We're not there yet. It's going to take a while yet. But we must remain committed.

HOST: The expectation is that President Obama will make a positive address to the General Assembly, he will make a plea to world leaders to support the mission in Afghanistan. Is Australia prepared to increase its troop presence there, in Afghanistan?

PM: Well since President Obama came to office, I think we are one of the few Governments of the world who have increased our troop presence-

HOST: -Will you go beyond that?

PM: By almost 50 percent. We already are among the top 10 military contributors to Afghanistan. We are, I think, after the United States, the largest contributors to the Afghan National Army training trust fund, which provides additional financial assistance to raise the Afghan National Army. What's our principal mission? In the province we have shared responsibility, Oruzgan province, in the south of the country, and it's a violent part of the country, is to raise up sufficient Afghan National Army battalions to transfer responsibility to them.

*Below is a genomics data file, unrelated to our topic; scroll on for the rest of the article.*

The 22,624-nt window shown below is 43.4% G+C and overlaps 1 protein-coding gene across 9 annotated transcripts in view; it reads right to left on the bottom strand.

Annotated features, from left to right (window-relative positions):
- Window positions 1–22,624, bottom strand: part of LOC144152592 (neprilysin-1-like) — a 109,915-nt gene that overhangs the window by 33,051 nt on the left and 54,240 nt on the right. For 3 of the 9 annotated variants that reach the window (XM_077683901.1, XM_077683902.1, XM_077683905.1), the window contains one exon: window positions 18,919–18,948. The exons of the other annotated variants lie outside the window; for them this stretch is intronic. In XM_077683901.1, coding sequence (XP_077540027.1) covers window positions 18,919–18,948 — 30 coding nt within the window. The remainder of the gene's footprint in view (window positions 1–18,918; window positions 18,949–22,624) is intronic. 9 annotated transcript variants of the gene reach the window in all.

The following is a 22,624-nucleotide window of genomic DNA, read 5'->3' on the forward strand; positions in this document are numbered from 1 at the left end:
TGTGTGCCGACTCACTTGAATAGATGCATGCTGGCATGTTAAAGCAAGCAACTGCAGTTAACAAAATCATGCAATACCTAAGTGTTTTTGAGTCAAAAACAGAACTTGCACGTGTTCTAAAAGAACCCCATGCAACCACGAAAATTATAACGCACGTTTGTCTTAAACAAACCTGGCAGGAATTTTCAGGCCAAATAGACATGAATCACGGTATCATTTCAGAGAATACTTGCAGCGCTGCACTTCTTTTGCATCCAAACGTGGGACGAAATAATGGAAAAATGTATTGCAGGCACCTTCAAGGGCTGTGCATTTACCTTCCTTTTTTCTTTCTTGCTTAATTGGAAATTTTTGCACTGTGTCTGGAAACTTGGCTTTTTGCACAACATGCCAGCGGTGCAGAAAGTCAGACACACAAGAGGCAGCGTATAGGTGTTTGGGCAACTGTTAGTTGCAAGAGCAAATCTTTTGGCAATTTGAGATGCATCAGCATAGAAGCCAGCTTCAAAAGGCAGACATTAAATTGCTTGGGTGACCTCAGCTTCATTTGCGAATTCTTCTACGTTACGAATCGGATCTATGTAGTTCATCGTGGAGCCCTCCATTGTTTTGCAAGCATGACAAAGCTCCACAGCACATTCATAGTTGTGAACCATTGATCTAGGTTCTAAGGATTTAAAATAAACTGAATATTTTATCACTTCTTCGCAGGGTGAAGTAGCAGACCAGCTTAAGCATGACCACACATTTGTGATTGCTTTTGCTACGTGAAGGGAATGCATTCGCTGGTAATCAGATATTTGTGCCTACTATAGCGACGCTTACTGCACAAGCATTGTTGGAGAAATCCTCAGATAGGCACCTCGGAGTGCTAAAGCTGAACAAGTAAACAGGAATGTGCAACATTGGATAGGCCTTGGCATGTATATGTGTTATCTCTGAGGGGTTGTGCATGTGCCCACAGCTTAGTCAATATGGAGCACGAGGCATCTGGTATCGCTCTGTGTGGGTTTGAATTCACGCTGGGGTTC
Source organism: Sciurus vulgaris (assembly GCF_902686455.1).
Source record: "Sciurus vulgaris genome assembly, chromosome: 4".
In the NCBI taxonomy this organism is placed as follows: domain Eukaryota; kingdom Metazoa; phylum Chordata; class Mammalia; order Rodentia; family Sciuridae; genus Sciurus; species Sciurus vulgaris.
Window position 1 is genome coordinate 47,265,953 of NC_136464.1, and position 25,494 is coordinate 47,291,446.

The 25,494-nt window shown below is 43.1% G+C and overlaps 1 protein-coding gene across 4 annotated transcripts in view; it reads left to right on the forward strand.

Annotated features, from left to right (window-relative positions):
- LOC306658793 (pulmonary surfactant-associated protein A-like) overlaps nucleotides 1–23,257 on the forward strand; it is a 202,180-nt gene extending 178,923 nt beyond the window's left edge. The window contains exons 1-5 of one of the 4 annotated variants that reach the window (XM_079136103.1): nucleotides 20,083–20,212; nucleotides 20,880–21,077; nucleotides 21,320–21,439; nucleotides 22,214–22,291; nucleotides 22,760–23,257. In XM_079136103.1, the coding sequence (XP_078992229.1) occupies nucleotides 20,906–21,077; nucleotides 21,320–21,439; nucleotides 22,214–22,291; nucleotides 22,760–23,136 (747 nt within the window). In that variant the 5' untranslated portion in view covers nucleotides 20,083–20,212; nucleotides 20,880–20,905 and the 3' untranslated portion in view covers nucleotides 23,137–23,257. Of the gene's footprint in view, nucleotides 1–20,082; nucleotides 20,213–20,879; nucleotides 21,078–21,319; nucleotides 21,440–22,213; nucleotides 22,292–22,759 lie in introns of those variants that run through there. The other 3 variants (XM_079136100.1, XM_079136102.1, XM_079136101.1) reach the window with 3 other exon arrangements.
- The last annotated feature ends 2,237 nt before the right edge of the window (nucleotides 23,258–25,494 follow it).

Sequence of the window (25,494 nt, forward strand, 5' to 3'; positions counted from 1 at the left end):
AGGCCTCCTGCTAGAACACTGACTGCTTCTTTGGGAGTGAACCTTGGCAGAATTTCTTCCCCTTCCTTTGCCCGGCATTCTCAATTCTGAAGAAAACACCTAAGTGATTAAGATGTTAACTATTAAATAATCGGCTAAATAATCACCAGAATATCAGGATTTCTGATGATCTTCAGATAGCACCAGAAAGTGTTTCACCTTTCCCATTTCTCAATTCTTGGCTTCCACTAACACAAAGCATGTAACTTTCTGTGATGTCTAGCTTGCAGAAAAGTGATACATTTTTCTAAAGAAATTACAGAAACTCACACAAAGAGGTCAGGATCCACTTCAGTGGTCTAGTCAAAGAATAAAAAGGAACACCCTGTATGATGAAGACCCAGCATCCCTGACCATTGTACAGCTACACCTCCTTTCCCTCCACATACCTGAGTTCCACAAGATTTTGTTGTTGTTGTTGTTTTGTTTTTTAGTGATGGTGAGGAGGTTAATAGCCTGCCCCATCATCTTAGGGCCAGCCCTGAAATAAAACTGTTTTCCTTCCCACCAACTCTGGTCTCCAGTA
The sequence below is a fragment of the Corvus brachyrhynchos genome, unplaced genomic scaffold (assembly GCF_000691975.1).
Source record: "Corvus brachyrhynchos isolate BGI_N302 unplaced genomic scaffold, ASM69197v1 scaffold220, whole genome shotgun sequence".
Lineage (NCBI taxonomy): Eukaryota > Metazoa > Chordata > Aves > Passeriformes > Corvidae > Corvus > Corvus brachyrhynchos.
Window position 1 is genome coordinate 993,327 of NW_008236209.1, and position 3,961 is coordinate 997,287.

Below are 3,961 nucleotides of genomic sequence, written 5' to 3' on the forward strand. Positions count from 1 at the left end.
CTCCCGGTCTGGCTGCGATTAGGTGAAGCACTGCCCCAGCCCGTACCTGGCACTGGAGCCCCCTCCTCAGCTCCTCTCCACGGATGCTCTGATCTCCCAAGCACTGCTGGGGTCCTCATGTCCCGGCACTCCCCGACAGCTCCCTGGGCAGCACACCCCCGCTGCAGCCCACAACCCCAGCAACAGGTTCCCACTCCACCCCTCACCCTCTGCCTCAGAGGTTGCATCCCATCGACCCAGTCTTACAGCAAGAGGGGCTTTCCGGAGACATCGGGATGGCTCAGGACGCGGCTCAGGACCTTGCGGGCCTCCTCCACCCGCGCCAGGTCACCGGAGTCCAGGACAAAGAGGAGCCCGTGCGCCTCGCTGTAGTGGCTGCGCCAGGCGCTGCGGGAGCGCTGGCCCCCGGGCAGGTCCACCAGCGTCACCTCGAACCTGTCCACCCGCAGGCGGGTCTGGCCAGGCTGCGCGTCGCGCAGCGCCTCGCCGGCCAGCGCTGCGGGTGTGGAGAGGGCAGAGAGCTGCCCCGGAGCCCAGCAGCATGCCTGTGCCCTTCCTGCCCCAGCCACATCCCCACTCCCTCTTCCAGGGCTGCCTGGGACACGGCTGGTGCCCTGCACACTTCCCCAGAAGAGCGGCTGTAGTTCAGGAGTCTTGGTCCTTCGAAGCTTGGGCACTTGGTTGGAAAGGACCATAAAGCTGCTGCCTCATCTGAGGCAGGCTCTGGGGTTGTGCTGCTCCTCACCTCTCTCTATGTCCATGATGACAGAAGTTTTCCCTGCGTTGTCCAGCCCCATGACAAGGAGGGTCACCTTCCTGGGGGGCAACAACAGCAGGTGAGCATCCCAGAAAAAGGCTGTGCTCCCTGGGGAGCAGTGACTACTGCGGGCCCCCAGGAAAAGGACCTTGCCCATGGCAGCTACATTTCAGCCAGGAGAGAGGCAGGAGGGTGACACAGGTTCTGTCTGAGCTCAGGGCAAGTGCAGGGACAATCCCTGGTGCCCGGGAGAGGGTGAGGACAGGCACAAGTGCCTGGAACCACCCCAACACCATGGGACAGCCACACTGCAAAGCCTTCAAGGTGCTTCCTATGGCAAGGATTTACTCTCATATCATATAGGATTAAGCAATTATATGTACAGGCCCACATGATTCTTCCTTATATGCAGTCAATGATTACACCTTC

It's a difficult training task. We've begun it. We intend to complete it. That's our contribution to this overall effort.

HOST: So you will not increase troops?

PM: We believe that our current commitment's about right, and I note again for the record that in the six or nine months since President Obama has been in office, we've already increased our contribution by about 50 percent. It is important that all countries put their shoulder to the wheel.

Let's be honest about this, this is a difficult, hard, and bloody war. No one should pretend that it's not. And it's going to get harder. But that should not weaken our resolve or dim our vision as to why we are there in the first place.

Let us never return to a day when we think that, somehow, the natural state of things is for a country like Afghanistan to be an open training ground for the terrorists of the future.